Halvar Flake: Reverse-Engineered

Security expert Thomas Dullien chats about Vikings, VCs, guinea pigs, and his flap with US Customs

Halvar Flake started out as a Viking.

That’s how he got his hacker handle: As a teenager, Flake’s friends called him Halvar, after a burly cartoon character from the village of Flake in a children's television cartoon. (See the large, red-bearded viking on the left.)

“The chief of a Viking village on the television show was a big Viking called Halvar,” recalls Flake, aka Thomas Dullien, CEO and head of research for German security firm Zynamics (formerly Sabre Security). “I was short, fat, had long hair, and was drinking a lot of beer, so people called me ‘Halvar.’”

Figure 1:

The blond and trim 6’2” Flake in no way resembles the cartoon Viking Halvar these days. Flake, 27, has been a fixture at Black Hat meetings as an instructor since he and a friend from Sri Lanka first did briefings there in Amsterdam in 2000 so they could meet up (inexpensively ) with one another in person. “We couldn’t afford the flight tickets [between Sri Lanka], so we decided to present at the same conference,” Flake says. “So I submitted a talk to Black Hat, and was flown to the conference.”

Flake’s first Black Hat talk was on reverse-engineering to find bugs, and he’s been doing training sessions at Black Hat on reverse-engineering techniques ever since. He stands out (both physically and virtually) at Black Hat and within the security community for his pioneering work over the past decade in reverse-engineering code for vulnerabilities and to dissect malware.

Even so, Flake tries to keep a low profile in the hacker community, avoiding the politics of some “bogus” attention-getting debates he says have no real resolution anyway. But Flake did get accidentally get caught up some big-time politics last summer on his way to Black Hat USA in Las Vegas, where he was scheduled to conduct his training session. (See Researcher Barred From US.)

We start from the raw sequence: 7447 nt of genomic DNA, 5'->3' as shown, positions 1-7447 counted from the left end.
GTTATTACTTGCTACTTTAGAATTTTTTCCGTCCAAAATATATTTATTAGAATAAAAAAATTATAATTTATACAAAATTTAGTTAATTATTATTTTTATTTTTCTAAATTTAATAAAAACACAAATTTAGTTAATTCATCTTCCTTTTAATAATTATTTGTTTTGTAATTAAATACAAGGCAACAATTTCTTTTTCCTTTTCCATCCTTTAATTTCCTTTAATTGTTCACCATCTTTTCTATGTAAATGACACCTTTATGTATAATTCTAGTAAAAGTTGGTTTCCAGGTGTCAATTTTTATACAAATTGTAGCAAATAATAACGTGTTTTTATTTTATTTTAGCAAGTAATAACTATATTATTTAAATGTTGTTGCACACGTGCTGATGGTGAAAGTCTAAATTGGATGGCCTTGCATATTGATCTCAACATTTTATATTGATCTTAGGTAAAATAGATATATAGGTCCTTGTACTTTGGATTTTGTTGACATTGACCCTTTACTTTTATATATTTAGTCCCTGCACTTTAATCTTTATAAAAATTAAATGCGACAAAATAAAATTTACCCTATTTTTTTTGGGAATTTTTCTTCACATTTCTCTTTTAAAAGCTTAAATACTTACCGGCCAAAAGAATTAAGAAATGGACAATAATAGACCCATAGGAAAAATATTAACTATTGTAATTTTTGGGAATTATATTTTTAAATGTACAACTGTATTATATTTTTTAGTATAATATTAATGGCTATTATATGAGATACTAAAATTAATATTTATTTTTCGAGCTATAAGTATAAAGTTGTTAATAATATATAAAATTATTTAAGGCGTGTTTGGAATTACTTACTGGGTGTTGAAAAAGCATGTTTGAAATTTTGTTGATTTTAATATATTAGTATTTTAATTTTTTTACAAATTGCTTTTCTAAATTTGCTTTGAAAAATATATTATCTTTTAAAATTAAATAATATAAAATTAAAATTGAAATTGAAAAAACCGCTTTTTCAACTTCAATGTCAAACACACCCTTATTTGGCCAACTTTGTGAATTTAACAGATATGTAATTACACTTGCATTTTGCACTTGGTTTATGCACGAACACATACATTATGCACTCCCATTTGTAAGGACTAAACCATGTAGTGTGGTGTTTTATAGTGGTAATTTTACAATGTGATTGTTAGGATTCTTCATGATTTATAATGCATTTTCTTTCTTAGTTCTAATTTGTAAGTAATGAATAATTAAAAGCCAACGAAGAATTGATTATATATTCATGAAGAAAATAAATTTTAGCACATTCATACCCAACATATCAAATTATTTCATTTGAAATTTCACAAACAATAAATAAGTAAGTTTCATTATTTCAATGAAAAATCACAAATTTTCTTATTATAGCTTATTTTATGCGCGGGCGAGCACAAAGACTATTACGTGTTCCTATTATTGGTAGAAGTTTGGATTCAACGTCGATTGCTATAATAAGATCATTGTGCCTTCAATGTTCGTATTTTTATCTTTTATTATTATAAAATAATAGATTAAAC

Flake was detained for several hours by U.S. Customs , and ultimately denied entry in to the U.S. due to some confusion over his visa and independent work status for Black Hat. He was questioned following the discovery of his presentation in his travel materials. Flake since has obtained a business visa for subsequent visits to the U.S.

“You have no rights, because your immediate status is not actually in the country... When you are detained there, you have no rights to call your lawyer,” he says. “Knowing you have no rights and you are at [the] whim of [the] guy over the counter is not pleasant.”

Ironically, Flake had originally planned to become a lawyer, not a security researcher. The day he was signing up for his university classes, he switched over to mathematics at the last minute. “When you apply for law school in Germany, a central agency determines where you go and study. In my case, they wanted to send me somewhere I didn’t want to go. I was standing in line with my college application in hand” and chose mathematics instead, so he’d have more flexibility, he says. He also studied computer science.

He’s currently finishing up his master’s degree and will begin his PhD thesis later this year -- all while running his company, Zynamics, which is primarily funded with research prize money he won for his company’s malware-classification technology. That €100,000 has helped keep him free of venture capital funding, which he sees as too restrictive.

“Reverse engineering is still a niche market. Any VC is going to want to drag us out of that niche and into some hip and trendy market... I am quite happy where I am now,” he says. “Not that I would refuse money if it was offered without a few strings."